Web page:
The airline business is just damn hard. Along comes a carrier that makes flying tolerable (even in coach), develops a strong customer following, and still it struggles to make money. Such is the dilemma faced by Virgin America, which was recognized during a conference this week in Anaheim as offering the best passenger experience - one of numerous awards the carrier has received. But since its start in 2007, Virgin has lost $675 million and despite a modestly profitable second quarter, it faces an uphill battle. Travelers really like the airline, but if it doesn't go to all the places that, say, American or United flies to, Virgin is destined to remain a boutique carrier. That's a tough go, even helped along by billionaire Richard Branson, whose Virgin Group holds a 25 percent stake. Since deregulation in 1978, all but a few of the 250 or so new airlines have failed. From the NYT:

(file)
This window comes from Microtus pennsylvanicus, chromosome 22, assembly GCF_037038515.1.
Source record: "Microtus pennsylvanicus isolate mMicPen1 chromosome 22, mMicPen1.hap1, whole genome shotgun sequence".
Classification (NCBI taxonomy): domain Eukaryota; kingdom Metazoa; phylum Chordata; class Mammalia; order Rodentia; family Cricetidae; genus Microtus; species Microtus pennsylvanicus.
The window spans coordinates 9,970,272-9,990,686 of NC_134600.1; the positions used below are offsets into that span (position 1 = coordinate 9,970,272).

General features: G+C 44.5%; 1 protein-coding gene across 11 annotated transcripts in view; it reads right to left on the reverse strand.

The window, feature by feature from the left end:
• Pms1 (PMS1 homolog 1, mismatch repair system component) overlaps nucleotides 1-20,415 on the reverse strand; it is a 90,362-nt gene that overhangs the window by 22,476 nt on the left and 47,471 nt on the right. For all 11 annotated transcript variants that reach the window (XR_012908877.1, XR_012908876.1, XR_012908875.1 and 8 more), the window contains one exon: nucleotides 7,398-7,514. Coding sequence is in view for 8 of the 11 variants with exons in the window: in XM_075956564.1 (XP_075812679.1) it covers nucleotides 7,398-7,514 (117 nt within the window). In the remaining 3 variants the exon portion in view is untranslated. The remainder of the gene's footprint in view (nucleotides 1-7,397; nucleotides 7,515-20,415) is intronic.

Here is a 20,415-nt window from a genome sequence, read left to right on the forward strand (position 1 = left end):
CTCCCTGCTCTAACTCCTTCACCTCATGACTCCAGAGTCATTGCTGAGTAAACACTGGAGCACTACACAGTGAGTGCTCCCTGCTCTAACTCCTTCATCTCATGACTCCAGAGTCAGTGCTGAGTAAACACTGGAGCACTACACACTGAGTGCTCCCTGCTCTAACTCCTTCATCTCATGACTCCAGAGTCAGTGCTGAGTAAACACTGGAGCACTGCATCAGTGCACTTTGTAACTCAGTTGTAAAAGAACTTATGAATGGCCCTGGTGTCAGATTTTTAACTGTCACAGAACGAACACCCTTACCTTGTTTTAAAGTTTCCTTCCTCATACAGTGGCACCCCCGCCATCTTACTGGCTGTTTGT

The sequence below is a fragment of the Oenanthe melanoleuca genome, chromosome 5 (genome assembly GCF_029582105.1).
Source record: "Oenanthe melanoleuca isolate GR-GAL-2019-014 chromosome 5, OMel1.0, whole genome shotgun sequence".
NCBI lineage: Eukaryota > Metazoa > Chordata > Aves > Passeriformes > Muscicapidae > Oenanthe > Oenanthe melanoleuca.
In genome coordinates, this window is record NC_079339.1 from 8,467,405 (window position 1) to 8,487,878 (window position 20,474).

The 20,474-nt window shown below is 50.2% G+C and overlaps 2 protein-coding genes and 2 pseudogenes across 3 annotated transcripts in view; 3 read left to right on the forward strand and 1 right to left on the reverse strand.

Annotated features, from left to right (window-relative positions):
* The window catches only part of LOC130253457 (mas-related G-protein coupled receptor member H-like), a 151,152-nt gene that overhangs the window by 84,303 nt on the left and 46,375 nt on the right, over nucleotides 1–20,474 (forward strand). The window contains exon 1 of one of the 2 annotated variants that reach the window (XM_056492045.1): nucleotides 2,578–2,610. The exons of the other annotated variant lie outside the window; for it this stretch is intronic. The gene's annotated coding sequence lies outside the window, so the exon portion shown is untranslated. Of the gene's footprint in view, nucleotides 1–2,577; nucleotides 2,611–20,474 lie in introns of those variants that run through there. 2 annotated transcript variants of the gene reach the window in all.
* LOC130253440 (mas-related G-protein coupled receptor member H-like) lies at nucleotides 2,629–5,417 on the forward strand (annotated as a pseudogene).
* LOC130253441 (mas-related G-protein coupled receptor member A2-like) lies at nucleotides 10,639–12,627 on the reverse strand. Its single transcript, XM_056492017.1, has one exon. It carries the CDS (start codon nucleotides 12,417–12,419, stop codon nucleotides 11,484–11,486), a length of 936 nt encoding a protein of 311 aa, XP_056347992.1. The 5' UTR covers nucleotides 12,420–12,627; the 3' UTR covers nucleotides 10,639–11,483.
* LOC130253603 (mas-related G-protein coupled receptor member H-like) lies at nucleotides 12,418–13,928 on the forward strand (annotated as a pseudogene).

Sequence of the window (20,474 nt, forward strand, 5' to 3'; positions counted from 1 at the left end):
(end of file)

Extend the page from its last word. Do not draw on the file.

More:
Bigger airlines face the challenges of operating larger networks. If a storm delays a United or American plane in Chicago, there can be reverberations for flights all over the country. Those airlines have older fleets than the upstarts, as well as the baggage of past expectations. (Remember, for example, when they served food?) But recent merger deals -- United with Continental, and American's proposed combination with US Airways, a move that has been challenged by the Justice Department -- have the big airlines starting to invest more in service. Of Southwest's 696 planes, for example, about 430 have Wi-Fi, the airline said. United said it plans to have Wi-Fi in just over 200 planes by year-end, up from 13 at the beginning of this year. Jeff Foland, executive vice president for marketing, technology and strategy at United, said that after a tumultuous decade, the industry had reached a "turning point" and, for his company and others, "a customer-experience and consumer-loyalty renaissance."